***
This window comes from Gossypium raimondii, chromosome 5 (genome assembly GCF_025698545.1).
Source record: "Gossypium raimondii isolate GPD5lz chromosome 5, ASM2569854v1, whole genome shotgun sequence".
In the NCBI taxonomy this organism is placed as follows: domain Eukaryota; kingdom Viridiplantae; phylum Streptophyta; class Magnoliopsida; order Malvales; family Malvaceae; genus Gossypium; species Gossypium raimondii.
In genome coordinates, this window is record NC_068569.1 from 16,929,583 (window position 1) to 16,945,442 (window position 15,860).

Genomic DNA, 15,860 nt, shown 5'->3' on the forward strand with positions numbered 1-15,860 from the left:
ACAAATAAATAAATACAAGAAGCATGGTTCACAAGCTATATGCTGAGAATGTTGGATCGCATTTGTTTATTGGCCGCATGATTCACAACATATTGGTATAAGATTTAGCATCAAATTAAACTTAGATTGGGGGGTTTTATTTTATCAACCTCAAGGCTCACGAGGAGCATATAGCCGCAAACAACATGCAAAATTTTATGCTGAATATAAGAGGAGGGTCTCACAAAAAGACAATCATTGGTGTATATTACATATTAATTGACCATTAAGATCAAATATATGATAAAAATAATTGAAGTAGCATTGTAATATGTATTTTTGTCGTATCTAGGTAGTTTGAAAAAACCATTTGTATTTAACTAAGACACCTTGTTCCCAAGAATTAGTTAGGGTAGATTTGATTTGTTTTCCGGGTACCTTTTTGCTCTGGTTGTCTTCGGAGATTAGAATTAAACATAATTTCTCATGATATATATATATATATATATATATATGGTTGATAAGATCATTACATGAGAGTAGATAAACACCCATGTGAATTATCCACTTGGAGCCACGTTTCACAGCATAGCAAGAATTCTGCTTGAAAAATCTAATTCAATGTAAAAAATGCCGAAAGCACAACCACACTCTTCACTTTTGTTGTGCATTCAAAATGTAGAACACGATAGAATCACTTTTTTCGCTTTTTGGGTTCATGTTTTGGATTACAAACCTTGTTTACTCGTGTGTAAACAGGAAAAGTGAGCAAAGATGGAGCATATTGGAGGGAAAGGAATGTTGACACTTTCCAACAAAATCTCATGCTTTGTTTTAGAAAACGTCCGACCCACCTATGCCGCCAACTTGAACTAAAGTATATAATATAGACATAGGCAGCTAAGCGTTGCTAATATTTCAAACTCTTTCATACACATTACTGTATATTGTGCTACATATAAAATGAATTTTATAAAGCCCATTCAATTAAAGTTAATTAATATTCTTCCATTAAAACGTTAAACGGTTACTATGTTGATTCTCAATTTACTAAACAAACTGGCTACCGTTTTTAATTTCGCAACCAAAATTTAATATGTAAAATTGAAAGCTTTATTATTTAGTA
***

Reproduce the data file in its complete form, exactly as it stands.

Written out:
This window comes from Gossypium raimondii, chromosome 5 (genome assembly GCF_025698545.1).
Source record: "Gossypium raimondii isolate GPD5lz chromosome 5, ASM2569854v1, whole genome shotgun sequence".
In the NCBI taxonomy this organism is placed as follows: domain Eukaryota; kingdom Viridiplantae; phylum Streptophyta; class Magnoliopsida; order Malvales; family Malvaceae; genus Gossypium; species Gossypium raimondii.
In genome coordinates, this window is record NC_068569.1 from 16,929,583 (window position 1) to 16,945,442 (window position 15,860).

Genomic DNA, 15,860 nt, shown 5'->3' on the forward strand with positions numbered 1-15,860 from the left:
ACAAATAAATAAATACAAGAAGCATGGTTCACAAGCTATATGCTGAGAATGTTGGATCGCATTTGTTTATTGGCCGCATGATTCACAACATATTGGTATAAGATTTAGCATCAAATTAAACTTAGATTGGGGGGTTTTATTTTATCAACCTCAAGGCTCACGAGGAGCATATAGCCGCAAACAACATGCAAAATTTTATGCTGAATATAAGAGGAGGGTCTCACAAAAAGACAATCATTGGTGTATATTACATATTAATTGACCATTAAGATCAAATATATGATAAAAATAATTGAAGTAGCATTGTAATATGTATTTTTGTCGTATCTAGGTAGTTTGAAAAAACCATTTGTATTTAACTAAGACACCTTGTTCCCAAGAATTAGTTAGGGTAGATTTGATTTGTTTTCCGGGTACCTTTTTGCTCTGGTTGTCTTCGGAGATTAGAATTAAACATAATTTCTCATGATATATATATATATATATATATATATGGTTGATAAGATCATTACATGAGAGTAGATAAACACCCATGTGAATTATCCACTTGGAGCCACGTTTCACAGCATAGCAAGAATTCTGCTTGAAAAATCTAATTCAATGTAAAAAATGCCGAAAGCACAACCACACTCTTCACTTTTGTTGTGCATTCAAAATGTAGAACACGATAGAATCACTTTTTTCGCTTTTTGGGTTCATGTTTTGGATTACAAACCTTGTTTACTCGTGTGTAAACAGGAAAAGTGAGCAAAGATGGAGCATATTGGAGGGAAAGGAATGTTGACACTTTCCAACAAAATCTCATGCTTTGTTTTAGAAAACGTCCGACCCACCTATGCCGCCAACTTGAACTAAAGTATATAATATAGACATAGGCAGCTAAGCGTTGCTAATATTTCAAACTCTTTCATACACATTACTGTATATTGTGCTACATATAAAATGAATTTTATAAAGCCCATTCAATTAAAGTTAATTAATATTCTTCCATTAAAACGTTAAACGGTTACTATGTTGATTCTCAATTTACTAAACAAACTGGCTACCGTTTTTAATTTCGCAACCAAAATTTAATATGTAAAATTGAAAGCTTTATTATTTAGTA